(2018) It may not be on your radar as yet, but there's a buzz about the crémant wines of France - France's 'other' sparkling wines made by the Traditional Method with in-bottle secondary fermentation, but not in Champagne. From Burgundy, this is a blend of 92% Chardonnay and, intriguingly, 8% Gamay.
(2018) From the Grand Cru vineyard acquired by Georges Mugneret in 1977, with the help of Charles Rousseau, composed of thin, stony soils. The domaine is now worked by Georges' daughters, and this wine will see around 70% new oak. The colour is pale, but with a garnet hue and little sign of age. Perfumed and touched by herbs and a meatiness, lovely firm berry fruit with some liquorice and chestnut character. In the mouth the sweetness of the fruit fairly explodes, real ripeness here and even lusciousness, the fleshy berry fruit soon caught up in a dried cherry acidity and purposeful but ripe, coffeeish tannins, the oak very delicate just adding a touch of cedar and smoke way in the background. This has good length, dry, the fruit and a delicate herbs and spices character again, and a poised but really quite powerful finish. Very hard to say whether this should be cellared further: it has loads of fruit and charm still, but does finish just a touch dry, so perhaps drinking now and over the next five years would be the sensible path. It should also be decanted as it throws a significant sediment, but also opens nicely in the glass, so give it a little air.
(2018) A new wine to C&B's own-label range as of autumn 2018, this is unoaked Chardonnay from the vineyards of the Mâconnaise, made for Corney & Barrow by Maison Auvigue. It is a beautifully pitched Chardonnay, creamy with almond and a hint of new-mown hay on the nose, and plenty of creamy and ripe orchard fruit. In the mouth it is expansive and richly textured, the nicely sweet mid-palate fruit swept up in very good acidity that give length and a dry but not austere finish. A lovely wine for fish or fowl. Watch the video for more information.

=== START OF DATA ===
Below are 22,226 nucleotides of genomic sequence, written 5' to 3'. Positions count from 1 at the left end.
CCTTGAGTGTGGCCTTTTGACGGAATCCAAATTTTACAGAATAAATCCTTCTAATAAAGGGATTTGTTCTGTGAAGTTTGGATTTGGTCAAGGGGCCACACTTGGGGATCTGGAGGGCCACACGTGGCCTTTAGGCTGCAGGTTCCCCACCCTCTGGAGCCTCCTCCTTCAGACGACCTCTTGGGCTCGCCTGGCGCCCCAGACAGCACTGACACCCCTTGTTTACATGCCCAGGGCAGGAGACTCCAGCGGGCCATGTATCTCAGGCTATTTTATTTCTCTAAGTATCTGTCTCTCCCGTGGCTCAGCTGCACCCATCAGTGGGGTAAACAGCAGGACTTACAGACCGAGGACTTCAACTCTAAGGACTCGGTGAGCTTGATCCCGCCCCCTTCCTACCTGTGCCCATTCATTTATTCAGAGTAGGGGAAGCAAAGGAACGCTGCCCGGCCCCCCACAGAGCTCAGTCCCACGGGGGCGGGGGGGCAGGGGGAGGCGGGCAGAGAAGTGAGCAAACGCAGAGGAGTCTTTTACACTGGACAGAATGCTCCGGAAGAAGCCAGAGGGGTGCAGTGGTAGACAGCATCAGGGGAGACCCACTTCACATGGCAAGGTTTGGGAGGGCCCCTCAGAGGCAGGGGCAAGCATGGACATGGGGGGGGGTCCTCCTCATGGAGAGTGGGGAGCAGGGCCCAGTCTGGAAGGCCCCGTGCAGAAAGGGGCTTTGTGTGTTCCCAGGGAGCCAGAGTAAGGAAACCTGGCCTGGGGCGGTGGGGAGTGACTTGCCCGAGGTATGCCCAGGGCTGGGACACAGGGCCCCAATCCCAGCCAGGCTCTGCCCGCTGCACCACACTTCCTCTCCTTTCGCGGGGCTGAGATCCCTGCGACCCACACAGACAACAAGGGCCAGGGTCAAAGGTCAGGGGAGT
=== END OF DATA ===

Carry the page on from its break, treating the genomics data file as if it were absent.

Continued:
(2018) Crémant wines are undergoing something of a mini-boom, finding many new fans for these traditional method sparkling wines from French regions outside of Champagne. This, from Chablis producer Simonnet-Febvre, is a blend of Chardonnay (60%) and Pinot Noir, aged 24 months on the lees in bottle. It is a crisp and zippy style, but a creaminess and touch of biscuit adds to the pear and lemon fruit of the nose. In the mouth it is razor-sharp as befits a wine from vineyards surrounding Chablis, but there is a juiciness and peachy generosity to the mid-palate fruit before that long, shimmering core of acidity extends the finish. Watch the video for more information and food-matching ideas.
(2018) A fabled wine, now selling for £600 or so per bottle (but that's not what I paid almost 20 years ago). The colour is certainly faded, a broad, pale rim, but definitely still some garnet at the core of this. Immediately on opening and pouring a small taste to check the wine I thought it was fairly oxidised, but pouring the first proper glasses around an hour later and the wine seemed to have drawn itself together as if by magic. There is a touch of leafiness, a touch of roasted chestnut, some spice and a touch of dried blood, some firm red fruit too. Over an hour or so of drinking it opens, the palate perhaps just a moment past its prime, but such lovely mineral precision to this, the acidity so perfect, tannins sweetly resolved, and the impression left is of dry redcurrant fruit, but a building warmth of spices and some weight, really quite richly satisfying despite the ethereal red fruits and light gaminess that float into the ether as you drink.